Wednesday, April 26, 2017

The Gleninsheen Gold Collar


The Glensinsheen Gorget (collar) is considered to be among the finest gold ornaments ever produced in Ireland. It dates to the Bronze Age and is thought to have been created between 800-700 BC. It was discovered in the Burren at Gleninsheen, Co. Clare by a young boy out with his dog. He spotted ‘something’ in a fissure (or ‘grike’) between two areas of limestone pavement (known as ‘clints’) and retrieved this treasure. Unfortunately, not everyone was as enthused with his discovery and, thinking it was a piece of coffin furniture, he was forbidden from bringing it inside his home. It languished under a bush for a number of years before it was identified as archaeological and was passed on to Adolf Mahr, then head of the National Museum of Ireland.


It’s a wonderful piece of complex ornamentation that would have been utterly striking when worn in the Bronze Age, but it’s the story of its discovery and near loss to scholarship that draw me back to it time and time again when I visit the museum. Go see it for yourself and be seduced by this incredible piece of artistry and craftsmanship, but spare a slight shudder at the thought of how close we came to losing it forever …


Wednesday, April 19, 2017

A pair of cheek-pieces of unknown type from Ireland – request for information

My good friend B G Scott is researching Iron Age horse harnesses. He is currently looking for parallels to the cheek pieces illustrated below. Please feel free to share this with friends and colleagues who may be able to help. You may either contact him directly, or all messages/comments on this blog and other social media outlets will be passed back to him. Thanks to all who can assist on this - it is much appreciated.

Robert


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The cheek piece shown in these rather poor pictures is one of a pair, unprovenanced except to ‘Ireland’. The arms end in simple animal heads, and there is no decoration anywhere. It seems likely that the two strap tags do not belong with the piece.



I have not been able to locate a parallel to date, and would be most grateful if any colleagues have come across anything similar.


All assistance gratefully received and fully acknowledged.

Best wishes
Dr Brian G. Scott

Wednesday, April 12, 2017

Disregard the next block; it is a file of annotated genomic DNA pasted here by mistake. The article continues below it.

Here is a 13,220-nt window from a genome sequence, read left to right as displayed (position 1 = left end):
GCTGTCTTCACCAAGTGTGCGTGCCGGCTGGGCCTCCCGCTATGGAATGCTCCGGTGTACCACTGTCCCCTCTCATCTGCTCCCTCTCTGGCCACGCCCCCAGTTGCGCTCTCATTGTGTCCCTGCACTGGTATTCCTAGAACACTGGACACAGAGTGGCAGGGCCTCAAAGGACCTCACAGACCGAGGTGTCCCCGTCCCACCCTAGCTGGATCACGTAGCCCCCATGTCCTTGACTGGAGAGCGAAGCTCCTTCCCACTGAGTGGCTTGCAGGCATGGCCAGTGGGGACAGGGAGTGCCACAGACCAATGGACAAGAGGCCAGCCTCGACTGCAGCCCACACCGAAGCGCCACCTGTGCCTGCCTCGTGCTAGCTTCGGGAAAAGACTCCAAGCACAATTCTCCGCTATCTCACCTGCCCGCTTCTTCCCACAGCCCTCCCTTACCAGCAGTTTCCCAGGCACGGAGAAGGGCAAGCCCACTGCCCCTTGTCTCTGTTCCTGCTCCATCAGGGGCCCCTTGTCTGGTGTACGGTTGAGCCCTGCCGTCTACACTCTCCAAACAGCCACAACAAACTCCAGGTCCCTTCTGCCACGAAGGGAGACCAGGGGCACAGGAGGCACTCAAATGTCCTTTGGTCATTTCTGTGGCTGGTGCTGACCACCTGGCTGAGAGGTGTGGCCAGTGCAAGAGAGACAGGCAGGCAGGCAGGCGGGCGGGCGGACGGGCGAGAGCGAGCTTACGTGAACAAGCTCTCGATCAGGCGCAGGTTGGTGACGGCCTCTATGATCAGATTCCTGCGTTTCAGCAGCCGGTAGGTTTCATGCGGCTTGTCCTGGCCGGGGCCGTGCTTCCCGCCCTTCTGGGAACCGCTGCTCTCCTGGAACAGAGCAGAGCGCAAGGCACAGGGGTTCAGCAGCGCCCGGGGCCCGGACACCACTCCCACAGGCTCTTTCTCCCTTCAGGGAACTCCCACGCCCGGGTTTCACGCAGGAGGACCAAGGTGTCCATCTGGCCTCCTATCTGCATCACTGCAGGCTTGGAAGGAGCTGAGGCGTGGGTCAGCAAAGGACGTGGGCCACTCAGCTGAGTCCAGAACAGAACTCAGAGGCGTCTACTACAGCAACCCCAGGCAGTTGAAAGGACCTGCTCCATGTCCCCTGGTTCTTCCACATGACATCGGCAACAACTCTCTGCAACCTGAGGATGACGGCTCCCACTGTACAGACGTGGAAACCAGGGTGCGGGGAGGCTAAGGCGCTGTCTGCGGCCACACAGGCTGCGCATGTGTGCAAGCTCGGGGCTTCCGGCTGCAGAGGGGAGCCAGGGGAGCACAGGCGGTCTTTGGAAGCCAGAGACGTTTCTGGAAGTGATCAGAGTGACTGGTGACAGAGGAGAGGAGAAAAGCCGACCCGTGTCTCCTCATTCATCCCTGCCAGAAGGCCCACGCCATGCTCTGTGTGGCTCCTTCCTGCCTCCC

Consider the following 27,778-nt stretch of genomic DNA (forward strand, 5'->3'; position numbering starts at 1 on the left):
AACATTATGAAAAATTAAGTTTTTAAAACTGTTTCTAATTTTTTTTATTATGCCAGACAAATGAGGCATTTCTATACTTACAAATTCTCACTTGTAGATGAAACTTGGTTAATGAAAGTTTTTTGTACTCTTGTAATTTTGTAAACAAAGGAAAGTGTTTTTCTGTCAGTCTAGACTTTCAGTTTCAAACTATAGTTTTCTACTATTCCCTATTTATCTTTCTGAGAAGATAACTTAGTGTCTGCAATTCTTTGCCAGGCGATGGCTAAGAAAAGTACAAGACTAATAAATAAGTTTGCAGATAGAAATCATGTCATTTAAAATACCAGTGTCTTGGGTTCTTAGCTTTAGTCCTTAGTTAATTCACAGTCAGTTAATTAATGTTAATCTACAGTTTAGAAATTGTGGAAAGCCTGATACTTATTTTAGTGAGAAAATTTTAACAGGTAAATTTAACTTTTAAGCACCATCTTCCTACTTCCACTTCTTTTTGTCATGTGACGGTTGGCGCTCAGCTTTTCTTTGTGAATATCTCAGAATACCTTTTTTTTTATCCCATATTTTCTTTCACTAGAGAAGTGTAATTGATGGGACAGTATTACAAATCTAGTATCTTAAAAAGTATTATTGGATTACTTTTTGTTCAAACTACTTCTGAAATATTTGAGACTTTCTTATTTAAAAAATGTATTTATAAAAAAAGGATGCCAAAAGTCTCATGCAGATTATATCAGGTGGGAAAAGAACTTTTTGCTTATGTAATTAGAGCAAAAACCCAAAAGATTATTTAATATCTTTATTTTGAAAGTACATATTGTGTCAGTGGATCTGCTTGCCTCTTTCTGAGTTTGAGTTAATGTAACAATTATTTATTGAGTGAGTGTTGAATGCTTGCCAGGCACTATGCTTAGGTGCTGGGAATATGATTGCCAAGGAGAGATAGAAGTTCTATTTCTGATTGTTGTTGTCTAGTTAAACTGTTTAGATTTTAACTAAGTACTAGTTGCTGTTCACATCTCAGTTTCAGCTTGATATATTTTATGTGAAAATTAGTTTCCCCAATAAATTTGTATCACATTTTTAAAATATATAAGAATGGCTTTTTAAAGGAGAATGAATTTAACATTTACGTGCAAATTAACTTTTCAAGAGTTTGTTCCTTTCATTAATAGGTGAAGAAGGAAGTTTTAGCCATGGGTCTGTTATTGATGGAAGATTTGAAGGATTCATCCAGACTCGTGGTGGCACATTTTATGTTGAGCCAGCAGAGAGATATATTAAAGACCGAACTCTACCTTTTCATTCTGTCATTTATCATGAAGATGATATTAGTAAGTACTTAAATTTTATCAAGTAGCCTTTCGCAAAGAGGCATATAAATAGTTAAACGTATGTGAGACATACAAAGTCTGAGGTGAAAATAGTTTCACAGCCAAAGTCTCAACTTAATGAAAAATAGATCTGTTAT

A Phoenix at the National Museum of Ireland


The National Museum of Ireland has many wondrous, beautiful, and rare objects on display. Just think of the spectacular Bronze Age gold display, the Ardagh Chalice and the other amazing artefacts in the Treasury, the prehistoric pottery, along with the Viking and medieval material upstairs. Most people are unaware that the museum also boasts a mythological rarity … their very own phoenix. This mosaic gem is near the very Dandy Lion on the ground floor, near the centre of the Bronze Age gold exhibit. I’ve long thought him a particularly arrogant bird, rising up with flame-feathered wings outstretched and an imperious look in his eye. On more recent consideration, I’m not sure if he’s not just using a cloak of superiority to mask his discomfort at having an especially barbed and sharp tongue … it must be the source of much distress and suffering. Go visit the museum & spare a thought for the phoenix.

Wednesday, April 5, 2017

A Dandy Lion at the National Museum of Ireland


The National Museum of Ireland at Kildare Street, Dublin, is simply stuffed with treasures – room after room and case after case of the very finest and most important artefacts from this island. When faced with such a rich and beautiful selection to catch your intellect and imagination it can be easy to miss interesting little treats hiding in plain sight. On my last visit to the Museum, I renewed my acquaintance with this rather dashing mosaic lion. He’s easy to miss in the Bronze Age gold display, but he’s certainly worth the time to notice and appreciate. I particularly like the jaunty twist of his goatee and the calm, assured look in his eye.